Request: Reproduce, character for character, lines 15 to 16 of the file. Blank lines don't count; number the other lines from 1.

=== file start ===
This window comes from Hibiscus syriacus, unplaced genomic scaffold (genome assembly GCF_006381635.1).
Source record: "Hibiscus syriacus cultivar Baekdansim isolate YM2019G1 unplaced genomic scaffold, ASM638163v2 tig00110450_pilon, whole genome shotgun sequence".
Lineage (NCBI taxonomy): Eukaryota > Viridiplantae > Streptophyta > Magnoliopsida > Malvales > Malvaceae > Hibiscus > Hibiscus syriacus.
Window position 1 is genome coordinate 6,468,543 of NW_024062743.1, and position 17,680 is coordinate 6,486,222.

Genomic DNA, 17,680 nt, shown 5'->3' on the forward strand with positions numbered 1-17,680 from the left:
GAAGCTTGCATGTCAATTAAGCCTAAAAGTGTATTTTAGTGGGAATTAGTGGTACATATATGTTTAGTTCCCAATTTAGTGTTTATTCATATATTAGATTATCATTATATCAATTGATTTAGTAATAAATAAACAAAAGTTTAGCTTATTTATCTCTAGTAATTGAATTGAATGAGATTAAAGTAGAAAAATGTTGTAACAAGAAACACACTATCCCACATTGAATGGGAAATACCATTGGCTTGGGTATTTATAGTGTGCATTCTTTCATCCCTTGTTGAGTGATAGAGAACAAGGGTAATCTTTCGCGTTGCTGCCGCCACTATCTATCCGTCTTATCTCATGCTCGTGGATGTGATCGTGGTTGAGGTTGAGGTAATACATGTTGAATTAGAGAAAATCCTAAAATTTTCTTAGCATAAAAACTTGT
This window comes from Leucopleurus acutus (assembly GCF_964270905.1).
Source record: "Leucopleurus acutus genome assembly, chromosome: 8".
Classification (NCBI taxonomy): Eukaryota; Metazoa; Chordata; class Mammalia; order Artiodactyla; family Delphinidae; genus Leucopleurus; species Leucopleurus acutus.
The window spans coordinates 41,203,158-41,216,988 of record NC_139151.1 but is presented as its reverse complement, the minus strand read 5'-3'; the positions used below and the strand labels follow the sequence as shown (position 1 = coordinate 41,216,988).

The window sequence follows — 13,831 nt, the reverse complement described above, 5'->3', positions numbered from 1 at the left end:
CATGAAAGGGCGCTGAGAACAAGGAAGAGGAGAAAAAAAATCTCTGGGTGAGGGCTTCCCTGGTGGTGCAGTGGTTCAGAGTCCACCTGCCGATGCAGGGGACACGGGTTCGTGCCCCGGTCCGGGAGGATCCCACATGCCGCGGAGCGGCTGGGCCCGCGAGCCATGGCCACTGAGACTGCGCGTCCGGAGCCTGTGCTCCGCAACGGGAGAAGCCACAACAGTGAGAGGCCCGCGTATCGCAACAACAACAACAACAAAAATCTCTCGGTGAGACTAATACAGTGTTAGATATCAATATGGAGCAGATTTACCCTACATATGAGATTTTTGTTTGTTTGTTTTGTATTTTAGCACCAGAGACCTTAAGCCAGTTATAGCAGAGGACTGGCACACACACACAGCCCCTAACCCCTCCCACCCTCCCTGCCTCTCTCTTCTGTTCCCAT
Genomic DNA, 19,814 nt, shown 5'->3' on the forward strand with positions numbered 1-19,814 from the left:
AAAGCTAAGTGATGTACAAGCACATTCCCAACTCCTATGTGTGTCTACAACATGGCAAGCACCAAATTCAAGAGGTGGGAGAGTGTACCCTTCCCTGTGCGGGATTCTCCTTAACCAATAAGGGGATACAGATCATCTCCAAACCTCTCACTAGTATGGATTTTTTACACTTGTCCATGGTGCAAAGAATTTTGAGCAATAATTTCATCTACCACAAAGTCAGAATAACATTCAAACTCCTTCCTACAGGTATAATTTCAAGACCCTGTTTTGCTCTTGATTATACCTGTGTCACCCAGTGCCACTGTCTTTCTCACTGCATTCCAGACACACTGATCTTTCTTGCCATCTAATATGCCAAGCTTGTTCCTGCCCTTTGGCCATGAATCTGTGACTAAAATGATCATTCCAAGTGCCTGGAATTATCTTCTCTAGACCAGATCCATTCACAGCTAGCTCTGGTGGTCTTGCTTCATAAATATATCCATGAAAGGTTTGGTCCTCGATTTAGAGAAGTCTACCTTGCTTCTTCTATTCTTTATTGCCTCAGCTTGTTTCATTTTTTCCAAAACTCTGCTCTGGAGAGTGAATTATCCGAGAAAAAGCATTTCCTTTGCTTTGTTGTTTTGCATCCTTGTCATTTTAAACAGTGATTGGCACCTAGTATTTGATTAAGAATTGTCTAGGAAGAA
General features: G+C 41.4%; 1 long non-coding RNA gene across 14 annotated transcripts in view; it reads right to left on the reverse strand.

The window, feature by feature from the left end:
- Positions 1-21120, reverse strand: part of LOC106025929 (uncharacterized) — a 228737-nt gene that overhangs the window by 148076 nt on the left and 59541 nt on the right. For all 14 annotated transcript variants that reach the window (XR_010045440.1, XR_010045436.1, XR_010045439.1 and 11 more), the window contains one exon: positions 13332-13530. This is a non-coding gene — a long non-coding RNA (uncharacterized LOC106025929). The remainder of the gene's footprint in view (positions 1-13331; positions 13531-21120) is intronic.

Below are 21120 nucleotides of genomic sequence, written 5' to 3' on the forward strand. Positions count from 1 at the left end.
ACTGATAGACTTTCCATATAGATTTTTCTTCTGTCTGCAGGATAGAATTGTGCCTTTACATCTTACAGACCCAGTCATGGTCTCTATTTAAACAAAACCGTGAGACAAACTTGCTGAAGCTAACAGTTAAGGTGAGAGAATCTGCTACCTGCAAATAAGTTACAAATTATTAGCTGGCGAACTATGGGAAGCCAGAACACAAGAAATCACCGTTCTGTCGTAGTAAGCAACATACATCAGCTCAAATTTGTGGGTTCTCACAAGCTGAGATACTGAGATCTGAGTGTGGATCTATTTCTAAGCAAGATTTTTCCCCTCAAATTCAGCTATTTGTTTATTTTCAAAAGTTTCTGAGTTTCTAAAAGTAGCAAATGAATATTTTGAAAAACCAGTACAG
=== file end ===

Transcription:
General features: G+C 41.4%; 1 long non-coding RNA gene across 14 annotated transcripts in view; it reads right to left on the reverse strand.

The window, feature by feature from the left end: